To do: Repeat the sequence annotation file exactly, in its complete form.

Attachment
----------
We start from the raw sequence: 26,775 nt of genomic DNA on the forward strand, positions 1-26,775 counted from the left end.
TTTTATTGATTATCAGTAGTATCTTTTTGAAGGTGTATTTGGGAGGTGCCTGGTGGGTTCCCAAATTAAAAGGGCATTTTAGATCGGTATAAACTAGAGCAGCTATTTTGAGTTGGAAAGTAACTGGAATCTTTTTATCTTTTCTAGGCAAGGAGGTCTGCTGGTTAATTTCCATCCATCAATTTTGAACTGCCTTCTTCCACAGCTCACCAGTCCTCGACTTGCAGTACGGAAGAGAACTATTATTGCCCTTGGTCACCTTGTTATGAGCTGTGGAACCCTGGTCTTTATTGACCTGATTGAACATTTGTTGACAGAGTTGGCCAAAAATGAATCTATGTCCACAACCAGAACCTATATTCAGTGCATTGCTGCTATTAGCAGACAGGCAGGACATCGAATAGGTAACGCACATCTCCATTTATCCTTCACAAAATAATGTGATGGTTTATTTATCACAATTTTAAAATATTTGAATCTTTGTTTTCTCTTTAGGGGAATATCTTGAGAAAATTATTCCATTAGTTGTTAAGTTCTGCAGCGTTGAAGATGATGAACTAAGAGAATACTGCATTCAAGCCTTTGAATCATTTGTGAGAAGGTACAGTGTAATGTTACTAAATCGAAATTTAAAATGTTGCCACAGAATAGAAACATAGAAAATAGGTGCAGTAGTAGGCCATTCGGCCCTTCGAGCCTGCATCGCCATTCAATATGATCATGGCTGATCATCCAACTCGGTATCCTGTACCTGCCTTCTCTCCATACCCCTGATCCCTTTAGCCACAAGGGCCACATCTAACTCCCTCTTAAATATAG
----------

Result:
We start from the raw sequence: 26,775 nt of genomic DNA on the forward strand, positions 1-26,775 counted from the left end.
TTTTATTGATTATCAGTAGTATCTTTTTGAAGGTGTATTTGGGAGGTGCCTGGTGGGTTCCCAAATTAAAAGGGCATTTTAGATCGGTATAAACTAGAGCAGCTATTTTGAGTTGGAAAGTAACTGGAATCTTTTTATCTTTTCTAGGCAAGGAGGTCTGCTGGTTAATTTCCATCCATCAATTTTGAACTGCCTTCTTCCACAGCTCACCAGTCCTCGACTTGCAGTACGGAAGAGAACTATTATTGCCCTTGGTCACCTTGTTATGAGCTGTGGAACCCTGGTCTTTATTGACCTGATTGAACATTTGTTGACAGAGTTGGCCAAAAATGAATCTATGTCCACAACCAGAACCTATATTCAGTGCATTGCTGCTATTAGCAGACAGGCAGGACATCGAATAGGTAACGCACATCTCCATTTATCCTTCACAAAATAATGTGATGGTTTATTTATCACAATTTTAAAATATTTGAATCTTTGTTTTCTCTTTAGGGGAATATCTTGAGAAAATTATTCCATTAGTTGTTAAGTTCTGCAGCGTTGAAGATGATGAACTAAGAGAATACTGCATTCAAGCCTTTGAATCATTTGTGAGAAGGTACAGTGTAATGTTACTAAATCGAAATTTAAAATGTTGCCACAGAATAGAAACATAGAAAATAGGTGCAGTAGTAGGCCATTCGGCCCTTCGAGCCTGCATCGCCATTCAATATGATCATGGCTGATCATCCAACTCGGTATCCTGTACCTGCCTTCTCTCCATACCCCTGATCCCTTTAGCCACAAGGGCCACATCTAACTCCCTCTTAAATATAG